As noted, the eleventh and twelfth centuries witnessed the revival of legal studies in Western Europe. During the same period, canon law also became the object of systematic study. The task of the canonists was to amalgamate and harmonize the mass of canons contained in earlier canonical collections, and this involved eliminating contradictions and updating matters as necessary. Their ultimate aim was to develop, expand and systematise canon law as an independent body of law and not merely as a set of rules for ecclesiastics. The work that succeeded in transforming canon law into a complete system was the Decretum or Concordia discordantium canonum, composed by Gratian (a monk at the monastery of Santi Felice e Naborre in Bologna) around the middle of the twelfth century. The Decterum Gratiani, as this work became known, was both a code of and a treatise on canon law. It presented in a systematic way and without inconsistencies and contradictions the rules governing priesthood, ecclesiastical jurisdiction, Church property, marriage and the sacraments and services of the Church.36 Gratian’s method of arranging the materials was similar to that followed by the drafters of Justinian’s Institutes.37 Although it was published as an unofficial private work, Gratian’s Decretum was soon recognized as an authoritative statement of the canon law as it stood in his era. Like the codification of Justinian, it became the object of systematic study in the universities.38 Students could obtain their degree either in civil law or in canon law, or they could qualify as bachelors of both civil and canon law.

The canon lawyers initially welcomed the revival of the study of civil law, since canon law, it seemed, could learn much from the civil law. In time, however, the two systems became rivals. Civilian and canonist jurists were ranged on opposite sides in the great struggle for supremacy between the empire and the Papacy, which in one form or another lasted throughout the greater part of the Middle Ages. Just like the supporters of the empire endeavoured to buttress the doctrine of the supremacy of the state over the Church by utilizing principles derived from Justinian’s texts, the supporters of the Papacy relied on the Decretum and earlier patristic writings to defend the hegemony of the Church and to justify the papal claims to temporal power.39

In the period following the publication of the Decretum, a number of compilations supplementary to Gratian’s work were issued by the Popes. These embraced the Liber Extra, also known as Liber Extravagantium, of Gregory IX, published in 123440; the Liber Sextus Decretalium, published by Boniface VIII in 129841; and the Constitutiones Clementinae of 1317.42 In 1501, a private collection of decretals that were not included in earlier compilations was published under the title Extravagantes. All the above works were republished in 1580 by Pope Gregory XIII as parts of an official collection comprising the entire body of canon law (Corpus Iuris Canonici), which became the ecclesiastical equivalent of Justinian’s Corpus Iuris Civilis.43 Like Roman law, canon law played an important part in the development of law in Europe. Its influence is particularly noticeable in the areas of the law of marriage, the law of succession and the law of obligations. Moreover, canon law has had a considerable influence in the fields of criminal law and the law of procedure.44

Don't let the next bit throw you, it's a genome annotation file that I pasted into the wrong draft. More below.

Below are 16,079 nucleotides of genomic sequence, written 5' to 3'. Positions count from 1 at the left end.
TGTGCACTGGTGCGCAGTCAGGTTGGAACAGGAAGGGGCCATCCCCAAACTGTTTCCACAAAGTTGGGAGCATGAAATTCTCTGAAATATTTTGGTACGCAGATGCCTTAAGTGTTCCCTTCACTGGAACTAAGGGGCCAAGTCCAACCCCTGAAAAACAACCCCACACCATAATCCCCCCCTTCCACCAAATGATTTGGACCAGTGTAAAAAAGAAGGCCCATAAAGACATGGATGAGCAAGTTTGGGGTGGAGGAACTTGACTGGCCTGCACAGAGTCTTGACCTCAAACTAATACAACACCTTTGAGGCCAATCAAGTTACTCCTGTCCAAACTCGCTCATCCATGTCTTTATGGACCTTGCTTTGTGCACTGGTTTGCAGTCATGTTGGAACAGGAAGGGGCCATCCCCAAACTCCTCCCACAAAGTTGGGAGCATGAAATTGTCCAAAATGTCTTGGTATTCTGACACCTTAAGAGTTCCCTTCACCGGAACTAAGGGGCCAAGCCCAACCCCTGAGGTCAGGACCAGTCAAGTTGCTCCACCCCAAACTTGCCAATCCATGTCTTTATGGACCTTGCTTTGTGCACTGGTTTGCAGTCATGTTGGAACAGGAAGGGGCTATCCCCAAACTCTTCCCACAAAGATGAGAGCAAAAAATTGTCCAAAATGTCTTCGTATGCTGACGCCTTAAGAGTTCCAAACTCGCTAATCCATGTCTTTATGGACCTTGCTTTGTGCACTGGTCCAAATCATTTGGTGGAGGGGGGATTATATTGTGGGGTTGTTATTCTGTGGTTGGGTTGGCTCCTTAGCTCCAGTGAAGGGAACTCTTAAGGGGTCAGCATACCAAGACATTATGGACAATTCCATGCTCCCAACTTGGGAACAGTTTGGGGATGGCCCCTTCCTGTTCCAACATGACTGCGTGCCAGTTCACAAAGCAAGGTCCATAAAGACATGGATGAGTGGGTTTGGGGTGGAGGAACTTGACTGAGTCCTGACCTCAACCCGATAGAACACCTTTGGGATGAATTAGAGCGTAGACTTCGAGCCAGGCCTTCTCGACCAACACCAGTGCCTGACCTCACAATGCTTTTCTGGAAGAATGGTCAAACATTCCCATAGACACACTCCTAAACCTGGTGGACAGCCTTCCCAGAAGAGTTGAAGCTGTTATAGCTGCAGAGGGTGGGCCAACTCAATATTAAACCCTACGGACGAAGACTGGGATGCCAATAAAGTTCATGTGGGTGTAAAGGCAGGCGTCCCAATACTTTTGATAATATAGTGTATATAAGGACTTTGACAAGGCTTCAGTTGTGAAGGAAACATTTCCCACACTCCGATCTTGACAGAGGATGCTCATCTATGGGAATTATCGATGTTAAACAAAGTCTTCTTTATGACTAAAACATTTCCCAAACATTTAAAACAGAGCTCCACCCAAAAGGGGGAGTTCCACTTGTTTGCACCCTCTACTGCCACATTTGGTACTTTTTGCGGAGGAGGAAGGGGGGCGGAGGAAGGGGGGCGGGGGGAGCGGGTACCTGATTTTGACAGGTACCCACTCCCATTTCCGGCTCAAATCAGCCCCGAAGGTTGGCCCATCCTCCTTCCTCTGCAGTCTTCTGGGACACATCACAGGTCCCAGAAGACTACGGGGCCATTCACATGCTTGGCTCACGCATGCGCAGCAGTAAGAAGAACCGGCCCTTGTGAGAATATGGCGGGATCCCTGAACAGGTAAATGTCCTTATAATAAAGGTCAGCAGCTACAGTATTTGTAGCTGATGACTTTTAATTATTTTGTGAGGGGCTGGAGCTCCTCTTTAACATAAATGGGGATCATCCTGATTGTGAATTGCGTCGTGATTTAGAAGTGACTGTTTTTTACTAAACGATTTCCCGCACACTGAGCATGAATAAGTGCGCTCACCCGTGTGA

7.5 The Growth of Commercial Law

As observed earlier, from the twelfth century onwards there occurred a large-scale expansion of economic activity. The development of towns into major commercial and industrial centres, first in Italy and later in other parts of Europe, stimulated maritime and overland trade, and engendered the introduction of new forms of business enterprise.45 Since the existing systems of law were no longer adequate to meet the needs of commercial life, informal tribunals were established in many cities by guilds46 and merchants’ associations. These tribunals heard cases by summary process and in accordance with rules that were practical, fair and based upon the usages actually observed by businessmen in their dealings with one another. These rules were recognized and applied by secular and ecclesiastical authorities as customary law, and they evolved into a body of internationally recognized law, known as the Law Merchant, which succeeded in penetrating areas where even Roman law met with resistance.47 This common commercial law, like Roman law and canon law, formed another vital strand in the law of Western Europe, not excluding in this case the law of England.48

7.6 Feudal Law

Feudal law comprised the body of rules governing the relationship between a feudal lord and his vassal and the tenure by which the vassal held the land he received from the lord. The system originated in Germanic customary law and was developed in France during the Carolingian era. The three greatest monarchs of the late twelfth and early thirteenth centuries—Henry II of England and Normandy (1154–1189), Philip Augustus of France (1180–1223) and Frederick Barbarossa of Germany (1152–1190)—all promulgated important laws dealing with diverse feudal matters. In the thirteenth and fourteenth centuries, treatises on feudal law were composed by Romanist jurists and several works appeared that recorded local customs in various parts of Europe. It is important to note here that in France and England feudal law was woven into the whole legal fabric, whilst in Germany it was treated as a distinct system whose rules were applicable only to certain estates or individuals and were administered by special courts. However, in all three countries feudal law did not operate independently of other bodies of law: all secular systems (feudal, mercantile, urban and royal) influenced and overlapped one another.

One of the most distinctive features of feudal law was its combination of political and economic rights: the right of government, the right of jurisdiction and the right to use and dispose of land.49 The point of departure was the legal situation that arose when a person, the vassal, received a piece of land from the lord as a beneficium and, in return, undertook to provide personal service, usually of a military character. The personal bond that was created entailed duties as well as rights for both sides: the vassal owed the lord whatever good faith required, usually aid and counsel (auxilium and consilium), and the lord in his turn undertook the duty to protect and maintain the vassal. The term tenure is used to describe the grounds of a continuous possession of land, or of anything that could be equated with land.50